Lee News

Students Use Grant to Serve Others this Spring

By Charity Parris

Lee University’s Leonard Center will kick off its Leadership Development Project this semester. Participating Lee students will carry out individual, student-led service projects funded by a NobleCause grant.

“This particular program goes beyond service at Lee,” said Elizabeth Sanders, fellow for the project and Leonard Center intern. “This project stretches students to grow and take what they’ve learned with them throughout their lives.”

The goal of the Leadership Development Project is to train students to use leadership skills to successfully design, propose, and complete a service project. Taking place during Lee’s 2017 spring break, these projects are designed for students to devote a full week to service learning. While some recipients will stay in Cleveland to carry out their projects, others will be traveling to locations such as Atlanta and New York City.

Having received the $6,500 grant in 2016, the Leonard Center divided the funds and awarded distributions to provide financial resources for five service projects. To apply for the grant distribution, students developed and submitted a proposal for an original service project, designed specifically as an outreach opportunity for community development.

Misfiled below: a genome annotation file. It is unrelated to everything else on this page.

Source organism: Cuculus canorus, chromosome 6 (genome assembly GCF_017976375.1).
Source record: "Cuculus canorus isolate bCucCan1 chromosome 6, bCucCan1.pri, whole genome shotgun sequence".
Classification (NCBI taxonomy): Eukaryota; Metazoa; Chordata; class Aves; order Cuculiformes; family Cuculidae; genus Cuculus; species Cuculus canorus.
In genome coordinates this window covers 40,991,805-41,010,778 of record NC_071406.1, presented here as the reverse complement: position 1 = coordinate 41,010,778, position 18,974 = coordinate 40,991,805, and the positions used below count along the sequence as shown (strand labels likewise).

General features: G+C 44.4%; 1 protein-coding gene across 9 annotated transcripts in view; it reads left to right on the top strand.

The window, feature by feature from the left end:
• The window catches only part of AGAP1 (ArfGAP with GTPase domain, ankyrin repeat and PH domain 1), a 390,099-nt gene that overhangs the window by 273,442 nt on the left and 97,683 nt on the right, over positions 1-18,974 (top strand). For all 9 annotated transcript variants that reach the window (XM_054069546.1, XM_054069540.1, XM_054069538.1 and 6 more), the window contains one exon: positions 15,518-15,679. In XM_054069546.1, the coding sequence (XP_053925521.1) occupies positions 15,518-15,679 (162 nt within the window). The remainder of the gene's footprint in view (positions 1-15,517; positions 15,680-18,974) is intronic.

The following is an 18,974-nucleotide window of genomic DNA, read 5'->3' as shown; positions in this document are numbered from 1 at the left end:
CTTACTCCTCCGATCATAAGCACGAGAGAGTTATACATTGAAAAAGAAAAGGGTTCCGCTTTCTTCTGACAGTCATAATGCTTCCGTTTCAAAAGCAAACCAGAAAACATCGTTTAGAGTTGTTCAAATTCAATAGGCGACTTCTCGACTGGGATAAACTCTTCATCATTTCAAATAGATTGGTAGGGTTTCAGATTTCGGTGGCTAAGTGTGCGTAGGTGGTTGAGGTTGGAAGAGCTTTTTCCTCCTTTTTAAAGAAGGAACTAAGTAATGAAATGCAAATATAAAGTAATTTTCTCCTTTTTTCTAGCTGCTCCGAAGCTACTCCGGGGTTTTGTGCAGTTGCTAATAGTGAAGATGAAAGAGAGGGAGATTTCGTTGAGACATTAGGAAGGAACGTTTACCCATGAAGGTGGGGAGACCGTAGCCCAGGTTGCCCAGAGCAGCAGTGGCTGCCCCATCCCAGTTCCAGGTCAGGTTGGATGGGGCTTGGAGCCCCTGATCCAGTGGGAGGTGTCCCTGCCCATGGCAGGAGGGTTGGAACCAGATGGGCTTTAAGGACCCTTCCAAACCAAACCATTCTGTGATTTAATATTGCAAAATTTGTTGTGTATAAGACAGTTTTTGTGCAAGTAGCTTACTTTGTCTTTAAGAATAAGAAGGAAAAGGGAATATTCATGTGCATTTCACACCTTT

Five professional seminars focused on topics such as grant writing, measuring success of projects, and fundraising, among others, will be available this semester to both the grant recipients and the project participants. According to Dr. William Lamb, director of Lee’s Leonard Center, educating students on the resources available to make proposals appealing will prepare them for future projects.

“We aspire to show students that no matter what stage they are in life, they can serve and learn,” said Lamb. “Our goal is to equip them with the tools to serve as effective leaders, especially among their peers.”

Service-learning at Lee is guided by the Leonard Center and is designed to prepare students for Christian citizenship through reflective community interactions that encourage a commitment to the ideals of service, benevolence, civic virtue, and social justice.

This project was sponsored by NobleCause, made possible by an anonymous donor within the GiveWell Community Foundation and organized by Noblehour.com, a volunteer management tool that promotes a culture of civic engagement and charts meaningful, measurable acts of

For more information about service at Lee, visit Service Learning.

For more information about the NobleCause grant, visit site.
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